When people think of a great leader, they often imagine someone commanding and authoritative — in short, an extrovert. But the assumption that only extroverts can make great leaders is misguided; from Bill Gates to Ghandi, self-identified introverts have long been leading their employees and followers effectively, albeit in a quieter manner. In fact, introverts actually have some advantages over extroverts when it comes to employing successful leadership skills; they just have to understand how to harness their introverted “powers” effectively. If you consider yourself an introvert, or you know that you have a few introverts on your team, consider the following factors when it comes to making the most out of introverted leadership.
The old adage “opposites attract” definitely rings true when it comes to introverts and extroverts in the workplace. Often, extroverted leaders can feel threatened by their more outspoken employees and refrain from putting their employees’ ideas into place, even if they’re solid ideas. Introverted leaders, however, are known to be better listeners, and are therefore more likely to listen to, absorb, and act on valuable employee input. While it may be tempting to surround yourself with like-minded introverts, make sure you have a good mix of introverted and extroverted personalities on your team. As an introverted leader, you’re more naturally inclined to support and lift up your more vocal employees and their strong proposals to improve business practices. This is good news for you, your employees, and your business overall.
Introverts are thoughtful decision makers, which is a big plus when it comes to leadership. Introverted leaders are particularly suited to reflecting on their organization’s’ larger missions and goals, instead of focusing solely on the nitty-gritty daily tasks. Outlining a mission, vision, and long term goals — in other words, engaging in strategic planning — is a vital component of a company’s sustained success, but it’s often overlooked by business leaders dealing with the daily grind. As an introverted leader already well suited to reflection, make sure you carve out time to plan effectively for your company’s future.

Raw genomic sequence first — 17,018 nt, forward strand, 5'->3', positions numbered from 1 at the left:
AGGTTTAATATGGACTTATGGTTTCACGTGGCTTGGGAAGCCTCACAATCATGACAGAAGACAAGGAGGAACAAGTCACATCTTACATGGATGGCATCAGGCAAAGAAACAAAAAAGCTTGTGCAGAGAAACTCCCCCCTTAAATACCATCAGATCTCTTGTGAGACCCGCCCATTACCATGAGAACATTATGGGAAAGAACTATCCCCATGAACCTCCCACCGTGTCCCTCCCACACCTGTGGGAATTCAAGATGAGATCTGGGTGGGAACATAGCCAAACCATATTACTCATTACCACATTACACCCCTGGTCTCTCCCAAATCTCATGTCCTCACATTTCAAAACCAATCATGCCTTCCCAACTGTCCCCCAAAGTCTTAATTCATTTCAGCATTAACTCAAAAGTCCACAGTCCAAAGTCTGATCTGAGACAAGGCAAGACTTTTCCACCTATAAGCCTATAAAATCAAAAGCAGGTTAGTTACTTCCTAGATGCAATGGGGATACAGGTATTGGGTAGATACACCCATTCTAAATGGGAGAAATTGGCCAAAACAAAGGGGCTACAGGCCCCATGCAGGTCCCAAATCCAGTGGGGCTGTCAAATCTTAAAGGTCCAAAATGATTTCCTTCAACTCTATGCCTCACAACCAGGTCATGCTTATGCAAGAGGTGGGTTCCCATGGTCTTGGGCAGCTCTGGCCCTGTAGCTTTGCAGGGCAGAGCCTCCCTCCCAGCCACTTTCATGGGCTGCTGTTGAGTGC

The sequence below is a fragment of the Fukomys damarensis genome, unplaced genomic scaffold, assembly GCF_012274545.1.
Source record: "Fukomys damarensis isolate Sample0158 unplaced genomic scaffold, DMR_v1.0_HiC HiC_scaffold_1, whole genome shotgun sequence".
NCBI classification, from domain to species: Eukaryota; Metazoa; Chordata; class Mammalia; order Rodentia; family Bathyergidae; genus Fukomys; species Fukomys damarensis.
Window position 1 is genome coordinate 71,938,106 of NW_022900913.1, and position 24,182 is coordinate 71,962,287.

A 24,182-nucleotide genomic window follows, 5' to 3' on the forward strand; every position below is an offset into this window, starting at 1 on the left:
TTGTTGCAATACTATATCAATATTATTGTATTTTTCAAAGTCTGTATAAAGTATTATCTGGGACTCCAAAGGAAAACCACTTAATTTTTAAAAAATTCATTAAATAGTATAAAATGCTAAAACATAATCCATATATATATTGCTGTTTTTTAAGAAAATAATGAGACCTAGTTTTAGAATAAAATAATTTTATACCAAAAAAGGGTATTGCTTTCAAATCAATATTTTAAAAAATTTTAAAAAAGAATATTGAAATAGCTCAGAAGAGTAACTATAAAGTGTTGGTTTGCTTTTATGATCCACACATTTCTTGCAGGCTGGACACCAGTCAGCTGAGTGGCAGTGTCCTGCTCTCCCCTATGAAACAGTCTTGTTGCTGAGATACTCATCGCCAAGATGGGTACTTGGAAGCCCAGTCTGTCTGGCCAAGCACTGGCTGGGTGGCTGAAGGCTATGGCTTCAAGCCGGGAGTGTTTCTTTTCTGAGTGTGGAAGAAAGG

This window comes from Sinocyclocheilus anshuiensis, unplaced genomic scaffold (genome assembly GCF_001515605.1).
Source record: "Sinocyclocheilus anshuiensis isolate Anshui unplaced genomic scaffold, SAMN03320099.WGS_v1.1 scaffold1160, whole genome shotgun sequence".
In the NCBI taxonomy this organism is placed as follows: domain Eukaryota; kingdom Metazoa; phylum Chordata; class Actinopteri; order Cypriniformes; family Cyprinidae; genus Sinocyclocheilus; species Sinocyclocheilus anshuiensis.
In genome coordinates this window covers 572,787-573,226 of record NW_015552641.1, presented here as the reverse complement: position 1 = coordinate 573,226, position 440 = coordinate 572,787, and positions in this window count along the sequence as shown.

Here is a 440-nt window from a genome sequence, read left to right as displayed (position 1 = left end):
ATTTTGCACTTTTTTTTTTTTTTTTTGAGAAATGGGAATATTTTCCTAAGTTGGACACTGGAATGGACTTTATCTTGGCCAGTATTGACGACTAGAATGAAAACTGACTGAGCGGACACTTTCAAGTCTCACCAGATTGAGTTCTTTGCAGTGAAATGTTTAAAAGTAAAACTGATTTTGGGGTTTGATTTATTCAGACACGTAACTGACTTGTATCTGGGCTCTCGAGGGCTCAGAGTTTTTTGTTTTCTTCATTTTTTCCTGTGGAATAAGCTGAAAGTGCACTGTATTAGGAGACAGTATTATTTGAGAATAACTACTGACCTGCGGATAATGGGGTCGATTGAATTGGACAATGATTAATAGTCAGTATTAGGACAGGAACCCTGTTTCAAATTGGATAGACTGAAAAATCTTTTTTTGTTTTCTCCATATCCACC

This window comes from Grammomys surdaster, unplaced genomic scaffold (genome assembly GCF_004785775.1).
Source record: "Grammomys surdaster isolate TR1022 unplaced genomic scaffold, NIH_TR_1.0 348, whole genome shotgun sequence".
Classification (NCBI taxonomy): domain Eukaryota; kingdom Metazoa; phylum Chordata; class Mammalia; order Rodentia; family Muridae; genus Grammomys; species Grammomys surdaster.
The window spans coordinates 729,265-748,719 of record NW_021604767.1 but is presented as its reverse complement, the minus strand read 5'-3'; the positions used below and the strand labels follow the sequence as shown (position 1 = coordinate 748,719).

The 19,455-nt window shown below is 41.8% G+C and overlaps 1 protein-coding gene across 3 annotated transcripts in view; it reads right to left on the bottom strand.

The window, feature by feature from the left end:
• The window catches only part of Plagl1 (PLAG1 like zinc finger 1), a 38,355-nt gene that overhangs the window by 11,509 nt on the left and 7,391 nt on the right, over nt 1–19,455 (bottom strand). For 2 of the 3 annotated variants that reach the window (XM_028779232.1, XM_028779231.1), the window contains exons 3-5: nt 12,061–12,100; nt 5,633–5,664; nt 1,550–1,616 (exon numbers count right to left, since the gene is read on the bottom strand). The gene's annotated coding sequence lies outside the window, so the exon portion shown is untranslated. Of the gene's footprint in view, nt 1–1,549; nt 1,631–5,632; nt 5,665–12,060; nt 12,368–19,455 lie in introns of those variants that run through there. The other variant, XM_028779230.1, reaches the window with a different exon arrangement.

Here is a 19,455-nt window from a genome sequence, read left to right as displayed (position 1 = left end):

There is, however, a pitfall to introvert introspection: introverted leaders have a tendency to overthink past decisions and their outcomes, especially if those decisions didn’t lead to success. Introverts also often end up solely blaming themselves for a group mistake or a decision that was out of their hands. While an unwillingness to “pass the buck” is admirable, make sure you’re not dwelling on past mistakes at the expense of your company’s future.
Co-working spaces and open concept offices are all the rage right now, but your office configuration could be sabotaging your efforts to do your best work, or the work efforts of your more introverted employees. While the open office plan with long, shared desks may look sleek, this kind of setup can spell disaster for introverts. Extroverts thrive and feed off of the energy of other people, but introverts need to sneak in some alone time to recharge — and open working spaces make this nearly impossible. To ensure you’re getting the best work out of your more introverted employees (and yourself), create an office environment that caters to the needs of both introverts and extroverts. Think individual offices or cubicles but also plenty of meeting rooms and informal spaces to gather together.
Group collaboration is also big in the business world, and with good reason; working in teams can produce incredible results. But constant group work can be draining for introverts. Make sure your company hasn’t ceded to the “all meetings, all the time” philosophy. Giving yourself and your employees a chance to work on solutions and execution both individually and as a group will provide a chance for both introverts and extroverts to shine in the workplace.
Interested in developing your introverted leadership skills and learning how you can create a workplace culture that’s welcoming to employees no matter where they land on the introversion-extroversion scale? Then get in touch with our expert guides to see how we can help you.